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Liquor License Fees Getting Expensive

 

In Rome, GA, they are discussing an increased liquor license fee. Most municipalities typically create a limited number of alcohol licenses in the first place. Then all the businesses have to vie for those available licenses. It does not seem to be the case for Rome, GA, but we have been seeing that more and more localities are limiting the amount of licenses available.

“An informal survey conducted by the Rome News-Tribune found that Rome’s volume-based rate is relatively rare.

Dalton charges businesses $750 annually each for beer and wine pouring licenses, and $2,000 for liquor, while Cartersville only provides a combined beer-wine pouring license for $900, and a liquor pouring license for $1,500.”

To learn more about the proposed fees, read the article here.

To learn about how we can help you stay on top of liquor license fees and the process to obtain one, please contact us

Business License Fee Structure Changing for Hospitals and Warehouses

 

The city of Alabaster, AL is trying to strike a compromise with hospitals and warehouse owners on an amended business license fee structure. 

"The revision approved by the council in June removed a $15 million cap on gross receipts used for calculating a business license in various categories."

"For both categories, the city created a multi-tiered method for implementing the new fees."

To learn more about the specific fee changes, read more here.

It is not uncommon for cities to adopt multi-tiered business license fees. To learn how to stay on top of business license fee changes, contact us.  We can help.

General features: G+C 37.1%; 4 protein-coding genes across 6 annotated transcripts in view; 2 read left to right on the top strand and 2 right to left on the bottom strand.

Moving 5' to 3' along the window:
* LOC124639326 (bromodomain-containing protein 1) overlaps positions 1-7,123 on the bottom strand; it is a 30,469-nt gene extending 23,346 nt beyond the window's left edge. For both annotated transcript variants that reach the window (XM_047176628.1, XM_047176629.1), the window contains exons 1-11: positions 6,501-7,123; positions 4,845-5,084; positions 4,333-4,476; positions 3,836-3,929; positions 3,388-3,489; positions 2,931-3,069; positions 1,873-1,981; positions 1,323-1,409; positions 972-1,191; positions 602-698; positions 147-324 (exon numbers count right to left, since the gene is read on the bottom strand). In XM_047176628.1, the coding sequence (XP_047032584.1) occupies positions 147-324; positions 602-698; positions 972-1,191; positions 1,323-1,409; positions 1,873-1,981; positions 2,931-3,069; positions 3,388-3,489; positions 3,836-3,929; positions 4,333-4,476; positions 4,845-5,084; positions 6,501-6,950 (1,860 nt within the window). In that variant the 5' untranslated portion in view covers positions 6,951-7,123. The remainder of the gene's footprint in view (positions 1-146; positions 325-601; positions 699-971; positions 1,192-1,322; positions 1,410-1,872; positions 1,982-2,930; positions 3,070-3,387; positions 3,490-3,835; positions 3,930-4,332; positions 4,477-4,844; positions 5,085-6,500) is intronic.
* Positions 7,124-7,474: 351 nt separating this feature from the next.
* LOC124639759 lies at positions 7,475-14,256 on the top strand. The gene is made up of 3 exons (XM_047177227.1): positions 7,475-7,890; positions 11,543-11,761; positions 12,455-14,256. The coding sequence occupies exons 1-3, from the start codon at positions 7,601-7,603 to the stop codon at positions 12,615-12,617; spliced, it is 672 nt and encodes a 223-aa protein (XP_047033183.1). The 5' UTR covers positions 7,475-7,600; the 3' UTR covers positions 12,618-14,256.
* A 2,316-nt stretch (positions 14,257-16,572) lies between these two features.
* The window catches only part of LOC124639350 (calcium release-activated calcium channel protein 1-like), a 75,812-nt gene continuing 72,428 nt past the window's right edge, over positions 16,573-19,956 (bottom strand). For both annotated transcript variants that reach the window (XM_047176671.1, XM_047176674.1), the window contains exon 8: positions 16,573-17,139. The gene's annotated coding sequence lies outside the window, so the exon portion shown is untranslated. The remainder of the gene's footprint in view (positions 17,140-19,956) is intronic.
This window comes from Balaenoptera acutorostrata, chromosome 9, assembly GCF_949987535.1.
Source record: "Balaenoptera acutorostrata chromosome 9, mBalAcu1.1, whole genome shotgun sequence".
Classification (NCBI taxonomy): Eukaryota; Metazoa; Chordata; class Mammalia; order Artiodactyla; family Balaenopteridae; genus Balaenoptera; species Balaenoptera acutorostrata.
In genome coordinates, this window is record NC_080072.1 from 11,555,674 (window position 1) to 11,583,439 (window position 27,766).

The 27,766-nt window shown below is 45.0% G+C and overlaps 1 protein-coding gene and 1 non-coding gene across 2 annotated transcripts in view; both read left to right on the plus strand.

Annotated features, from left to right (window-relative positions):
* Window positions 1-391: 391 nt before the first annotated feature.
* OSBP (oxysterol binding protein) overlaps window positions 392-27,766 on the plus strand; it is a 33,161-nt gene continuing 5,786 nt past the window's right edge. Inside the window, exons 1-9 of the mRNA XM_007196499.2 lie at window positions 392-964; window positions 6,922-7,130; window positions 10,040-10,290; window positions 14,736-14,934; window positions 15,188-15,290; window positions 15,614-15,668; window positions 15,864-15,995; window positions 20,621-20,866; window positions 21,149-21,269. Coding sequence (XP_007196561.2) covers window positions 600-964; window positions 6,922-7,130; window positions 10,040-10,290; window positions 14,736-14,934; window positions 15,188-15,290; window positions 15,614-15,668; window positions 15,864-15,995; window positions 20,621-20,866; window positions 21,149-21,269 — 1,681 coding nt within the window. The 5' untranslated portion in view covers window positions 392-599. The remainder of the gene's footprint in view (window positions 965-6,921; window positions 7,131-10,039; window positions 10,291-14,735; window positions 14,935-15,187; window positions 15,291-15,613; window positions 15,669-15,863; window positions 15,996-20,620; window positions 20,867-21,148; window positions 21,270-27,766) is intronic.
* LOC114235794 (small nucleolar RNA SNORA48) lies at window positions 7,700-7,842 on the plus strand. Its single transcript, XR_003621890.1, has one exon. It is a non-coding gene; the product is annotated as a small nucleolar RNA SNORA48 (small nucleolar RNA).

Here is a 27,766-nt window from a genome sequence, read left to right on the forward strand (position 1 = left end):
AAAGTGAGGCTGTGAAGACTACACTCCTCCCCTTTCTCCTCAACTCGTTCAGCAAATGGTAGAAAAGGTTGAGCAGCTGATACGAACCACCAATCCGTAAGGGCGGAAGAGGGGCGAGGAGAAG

Liquor License Fee Changes Proposed

 

Obtaining a liquor license and paying liquor license fees can be complex and expensive depending on where you operate your business. In Mankato, MN, there is a discussion on revisiting the way liquor licenses should be charged as consumer behavior regarding drinking has changed.

“City officials are looking at kitchen facilities as one way to define which businesses are primarily restaurants and which businesses are primarily bars, Miller said. Restaurants with commercial grade burners, ovens, range hoods and larger refrigeration units are more likely to be considered a business that is focused as much on selling food as alcohol.

To read more about this, visit http://www.businesslicenses.com/Mankato-liquor-license.

To learn how we can help your business obtain the licenses necessary to operate your restaurant or bar, Contact Us.

City Partnering with Businesses to Help them Get Licensed

 
 In Butte County, Montana, the police are cracking down on unlicensed businesses and penalties can include fines. However, the tax clerk is partnering with local businesses to help them get licensed so they can avoid run-ins with the police.

 

 

“Businesses are required to register annually, but the county prefers to work with people to get licensed instead of taking a punitive approach. If people don’t, police can ticket and fine them.”

 

To read more, visit http://www.businesslicenses.com/Butte-Silver-Bow-Licenses

 

To stay on top of licenses in this county and others, sign up for a free demo of our Business License Management System (BLMS) tool.

Tracking Your Workforce

 

The big takeaway from the New Hampshire Business Review’s article about the state’s new healthcare licensing laws:

  “If you are a health care provider subject to the law, you should promptly educate your workforce about the licensing and reporting requirements. You should also consult with legal counsel to implement appropriate policies and procedures for ensuring compliance with this law.”

  We know from experience that healthcare providers struggle with tracking not just their company’s business licenses but also their workforce’s business licenses. We recently delved into the topic in a recent healthcare compliance webinar which you can access here. In particular, look for the first question in the Q&A about telemedicine and the third question about individual pharmacists. Lorraine Cody’s responses are very insightful.